Thile and Meyer laid the roots for "The Goat Rodeo Sessions" when they worked together more than a decade ago. Meyer then suggested that Yo-Yo Ma bring Thile on board for his 2008 holiday album "Songs of Joy and Peace," and the cellist expressed an interest in working together again. Thile and Meyer suggested Duncan as a fourth ingredient, and the ad hoc group jelled from the first rehearsal at Yo-Yo Ma's home in Cambridge, Mass.
"It was such an excitement of, 'Gee, tell me more stories about Bill Monroe or the Stanley Brothers...' " Yo-Yo Ma remembers, while Thile adds that, "We instantly had a fun time together, even before we played a note. Yo-Yo made us all coffee and we sat around his kitchen, very casual and friendly. The music happened the same way."
"The Goat Rodeo Sessions" album was, in fact, recorded during two separate two-day gatherings during the summer of 2011, and it was followed by a live CD and DVD in 2012, as well as two additional songs from the sessions that were released as a digital single.
Taking the Goat Rodeo on the road has been a complicated matter, however. "We've always wanted to tour and we've never been able to until now because the guys are too busy," Yo-Yo Ma says. "It basically took about a year and a half to put this together. Obviously Chris has been touring like a crazy man with a bunch of other people, and Edgar is usually working on 10 commissions at the same time while touring and losing weight and doing wonderful things.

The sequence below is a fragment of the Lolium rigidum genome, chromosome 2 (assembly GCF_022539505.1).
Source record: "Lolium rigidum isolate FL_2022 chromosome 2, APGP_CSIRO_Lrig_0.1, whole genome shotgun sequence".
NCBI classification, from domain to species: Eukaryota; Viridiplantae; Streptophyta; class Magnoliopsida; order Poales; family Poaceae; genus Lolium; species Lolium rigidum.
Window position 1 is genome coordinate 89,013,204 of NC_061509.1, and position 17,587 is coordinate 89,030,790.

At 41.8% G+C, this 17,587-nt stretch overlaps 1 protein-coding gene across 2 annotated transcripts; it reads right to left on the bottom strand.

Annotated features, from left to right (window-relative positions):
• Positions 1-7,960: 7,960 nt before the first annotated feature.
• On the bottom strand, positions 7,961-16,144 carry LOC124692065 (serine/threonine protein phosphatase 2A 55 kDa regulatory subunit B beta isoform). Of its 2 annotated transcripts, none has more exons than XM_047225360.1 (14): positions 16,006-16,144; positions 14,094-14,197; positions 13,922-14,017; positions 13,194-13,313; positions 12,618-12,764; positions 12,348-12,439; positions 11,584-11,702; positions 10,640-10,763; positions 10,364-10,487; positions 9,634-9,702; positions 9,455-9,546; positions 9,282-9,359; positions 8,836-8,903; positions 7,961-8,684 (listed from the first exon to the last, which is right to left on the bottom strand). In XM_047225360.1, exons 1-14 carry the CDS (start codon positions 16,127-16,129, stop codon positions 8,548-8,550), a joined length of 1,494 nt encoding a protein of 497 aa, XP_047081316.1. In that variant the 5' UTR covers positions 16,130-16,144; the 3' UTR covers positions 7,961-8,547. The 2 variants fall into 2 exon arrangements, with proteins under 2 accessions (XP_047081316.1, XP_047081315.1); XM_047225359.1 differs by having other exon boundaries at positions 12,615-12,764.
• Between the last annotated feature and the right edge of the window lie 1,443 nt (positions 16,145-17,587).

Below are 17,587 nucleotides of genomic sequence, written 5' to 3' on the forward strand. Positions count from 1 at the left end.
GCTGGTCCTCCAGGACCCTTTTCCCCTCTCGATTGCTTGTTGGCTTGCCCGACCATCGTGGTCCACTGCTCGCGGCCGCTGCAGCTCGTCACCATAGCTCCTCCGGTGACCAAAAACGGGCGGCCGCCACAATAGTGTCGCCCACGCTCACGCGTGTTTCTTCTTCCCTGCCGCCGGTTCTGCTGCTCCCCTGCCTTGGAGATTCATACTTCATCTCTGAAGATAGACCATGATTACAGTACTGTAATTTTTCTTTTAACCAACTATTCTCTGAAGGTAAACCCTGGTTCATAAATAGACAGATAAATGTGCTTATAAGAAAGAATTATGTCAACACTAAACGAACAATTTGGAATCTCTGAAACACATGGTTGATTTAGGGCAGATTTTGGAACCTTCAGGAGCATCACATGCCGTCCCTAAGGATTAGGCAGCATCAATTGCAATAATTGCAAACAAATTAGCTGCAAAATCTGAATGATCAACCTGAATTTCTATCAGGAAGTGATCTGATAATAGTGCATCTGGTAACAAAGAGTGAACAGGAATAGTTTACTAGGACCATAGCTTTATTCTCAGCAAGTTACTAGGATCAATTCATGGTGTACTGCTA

"And Aoife has also cut her first album at the same time, and Stuart, every time I turn my head he's at some gala event -- the Kennedy Center Honors, the White House honors, just all over the place. This is not an easy group to herd together."
Now that at our is being achieved, another album is on the docket. Yo-Yo Ma is hesitant to assign a timetable -- "First things first; we want to tour this a little bit," he says -- but he's confident that new music will be inevitable when the group is together. "I know what's going to happen; we're going to talk about it on the tour bus and people will have ideas and we'll just bounce them back and forth and see what sticks," the cellist explains. "It's just natural; when we're together, we make music."
Thile concurs. "Yeah, I think we'll see it through," he says. "It's really fun. It's such a good hang, and we're having so much fun making music together. These are good people, good friends and it's fun to be involved with people like that, who are all born to play music. I'm completely humbled to be involved in something like this.
"Everyone's busy, but I think the idea is to keep doing it and other projects will come down the line."
The Goat Rodeo Sessions featuring Yo-Yo Ma, Stuart Duncan, Edgar Meyer and Chris Thile with Aoife O'Donovan performs at 8 p.m. Wednesday, Aug. 21, at the Meadow Brook Music Festival on the campus of Oakland University, Rochester Hills. Tickets are $35-$55 pavilion, $20 lawn with a $60 lawn four-pack. Call 248-377-0100 or visit www.palacenet.com.